31. Notwithstanding this, some students and parents from lower income families are still worried about costs, mainly out of pocket expenses, such as equipment for CCAs, or student-initiated projects or activities. As a result, the students opt out of these popular schools even though they are eligible.
32. We will therefore enhance the financial schemes for independent schools, to put their minds at ease. We have recently reviewed the MOE Financial Assistance Scheme to provide more support to students attending Government and Government Aided Schools. We are now doing more for lower income students attending Independent Schools too.
33. First, we will make the Independent School Bursary more generous. For independent school students who are within the lowest income tier, currently defined as having gross monthly household income of up to $2,750 or per capita income of up to $690, they already enjoy 100% subsidy in school fees. But those above this income tier pay a percentage of the independent school fees. To illustrate, a student from a middle-income family with gross monthly household income of between $4,000 and $6,900, pays 30% of school fees in independent schools. This can still come up to over a thousand dollars per year which is not a small sum.
34. We will increase our subsidy level for such students, so that instead of paying a percentage of independent school fees, they pay a multiple of fees for Government and Government Aided Schools, from zero to 1.5 times, depending on household income levels after the enhancement. To illustrate, students from the lowest income tier continue to pay zero fees. As for the student I mentioned earlier from the middle-income family who used to pay over a thousand dollars per year today, he will now pay 1.5 times the fees of Government and Government-Aided Schools, which is about $450 a year.
35. Currently, we also have a merit-based Edusave Scholarship for Independent Schools (ESIS). So if these students from lower income families do well, they are also eligible for the Scholarship, which will cover the remainder of the fees.
36. Second, we will implement a new UPLIFT Scholarship for Independent Schools, to further help students from lower income families, especially with out-of-pocket expenses. This scholarship will complement the Independent School Bursary, and consists of a cash award of $800 per annum to help offset the out-of-pocket expenses for students from lower income households.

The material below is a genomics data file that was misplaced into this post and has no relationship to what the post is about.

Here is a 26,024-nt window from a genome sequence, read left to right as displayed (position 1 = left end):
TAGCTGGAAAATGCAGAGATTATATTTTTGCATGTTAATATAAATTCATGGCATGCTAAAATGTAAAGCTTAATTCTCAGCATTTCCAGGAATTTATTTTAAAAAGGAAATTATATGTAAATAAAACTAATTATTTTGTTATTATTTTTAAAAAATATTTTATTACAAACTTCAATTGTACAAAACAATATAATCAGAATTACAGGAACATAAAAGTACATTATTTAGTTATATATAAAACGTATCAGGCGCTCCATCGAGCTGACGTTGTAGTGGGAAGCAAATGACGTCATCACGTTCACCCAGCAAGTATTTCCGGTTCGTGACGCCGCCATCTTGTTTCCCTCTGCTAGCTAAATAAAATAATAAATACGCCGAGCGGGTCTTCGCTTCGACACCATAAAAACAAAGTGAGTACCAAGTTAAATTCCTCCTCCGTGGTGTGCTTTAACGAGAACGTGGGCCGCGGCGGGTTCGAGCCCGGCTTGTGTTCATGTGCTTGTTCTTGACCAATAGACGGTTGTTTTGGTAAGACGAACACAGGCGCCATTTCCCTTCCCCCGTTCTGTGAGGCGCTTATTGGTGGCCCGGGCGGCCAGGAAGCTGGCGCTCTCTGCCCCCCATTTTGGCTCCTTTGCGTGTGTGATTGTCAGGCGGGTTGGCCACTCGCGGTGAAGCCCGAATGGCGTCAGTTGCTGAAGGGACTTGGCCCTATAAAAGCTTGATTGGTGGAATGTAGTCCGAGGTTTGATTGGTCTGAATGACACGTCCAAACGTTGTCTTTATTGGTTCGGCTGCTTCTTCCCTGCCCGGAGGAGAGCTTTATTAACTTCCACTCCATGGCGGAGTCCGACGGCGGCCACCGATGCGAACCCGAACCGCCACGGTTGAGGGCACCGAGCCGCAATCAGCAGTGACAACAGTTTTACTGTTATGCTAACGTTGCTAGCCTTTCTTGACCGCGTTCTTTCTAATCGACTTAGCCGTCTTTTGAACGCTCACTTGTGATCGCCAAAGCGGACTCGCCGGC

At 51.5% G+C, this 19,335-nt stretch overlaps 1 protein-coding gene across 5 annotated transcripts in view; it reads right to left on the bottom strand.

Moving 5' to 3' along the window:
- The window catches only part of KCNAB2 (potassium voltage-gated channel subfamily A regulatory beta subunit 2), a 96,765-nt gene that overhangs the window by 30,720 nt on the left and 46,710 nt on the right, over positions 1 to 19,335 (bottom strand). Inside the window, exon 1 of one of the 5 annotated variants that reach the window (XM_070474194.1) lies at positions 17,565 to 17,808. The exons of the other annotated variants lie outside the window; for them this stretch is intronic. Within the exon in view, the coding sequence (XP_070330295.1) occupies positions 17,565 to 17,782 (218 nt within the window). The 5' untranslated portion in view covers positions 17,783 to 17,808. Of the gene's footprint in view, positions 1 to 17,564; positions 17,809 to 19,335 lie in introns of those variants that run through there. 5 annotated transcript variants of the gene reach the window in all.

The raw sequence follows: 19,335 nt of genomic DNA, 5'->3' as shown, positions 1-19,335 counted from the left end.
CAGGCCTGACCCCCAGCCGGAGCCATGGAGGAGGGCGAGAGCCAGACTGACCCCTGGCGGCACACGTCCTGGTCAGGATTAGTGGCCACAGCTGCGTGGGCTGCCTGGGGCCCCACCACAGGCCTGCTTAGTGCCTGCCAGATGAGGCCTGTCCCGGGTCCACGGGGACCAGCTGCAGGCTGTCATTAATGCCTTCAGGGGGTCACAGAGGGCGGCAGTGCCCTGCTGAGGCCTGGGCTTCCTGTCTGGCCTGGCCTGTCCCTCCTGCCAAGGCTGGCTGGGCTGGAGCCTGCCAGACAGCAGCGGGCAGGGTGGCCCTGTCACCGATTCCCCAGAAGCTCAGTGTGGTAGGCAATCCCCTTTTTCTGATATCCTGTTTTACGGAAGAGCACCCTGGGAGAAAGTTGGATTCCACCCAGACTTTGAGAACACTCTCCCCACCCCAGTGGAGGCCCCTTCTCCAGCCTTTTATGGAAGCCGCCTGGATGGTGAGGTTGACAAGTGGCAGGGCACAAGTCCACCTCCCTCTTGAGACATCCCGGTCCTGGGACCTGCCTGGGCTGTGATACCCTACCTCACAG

37. This scholarship will be offered to lower income students who are admitted to independent schools, and have performed well in PSLE or demonstrated talents to qualify for DSA. Through these additional financial assistance, all students, regardless of family income or background, can and should aspire to an education in a school of their choice, and need not worry about the cost of education.
38. I hope to see more promising or high performing students from these lower income families admitted into independent schools, have their school fees, uniforms, textbooks, meals covered under the Independent School Bursary, and on top of that, awarded $800 cash a year under the UPLIFT Scholarship to cover out-of-pocket expenses.
39. These are significant steps we are taking to enhance the diversity of our independent schools, while preserving their meritorious culture. We will implement them in 2019, and extend the initiatives to eligible students who are already in the independent schools.
40. Let me conclude. Today’s ceremony is especially significant in view of the next phase of education we are moving into. We are paying tribute and celebrating the achievements of generations of principals, who have brought our system this far. Educators, you are the heart, brain, muscle and backbone of our education system. You provide us the basis and foundation to explore new possibilities as we take Singapore’s education forward, through the Learn for Life movement. I look forward to working with you closely, learning from your experiences and making the necessary adjustments to our education system to suit today’s challenges and circumstances.
41. Thank you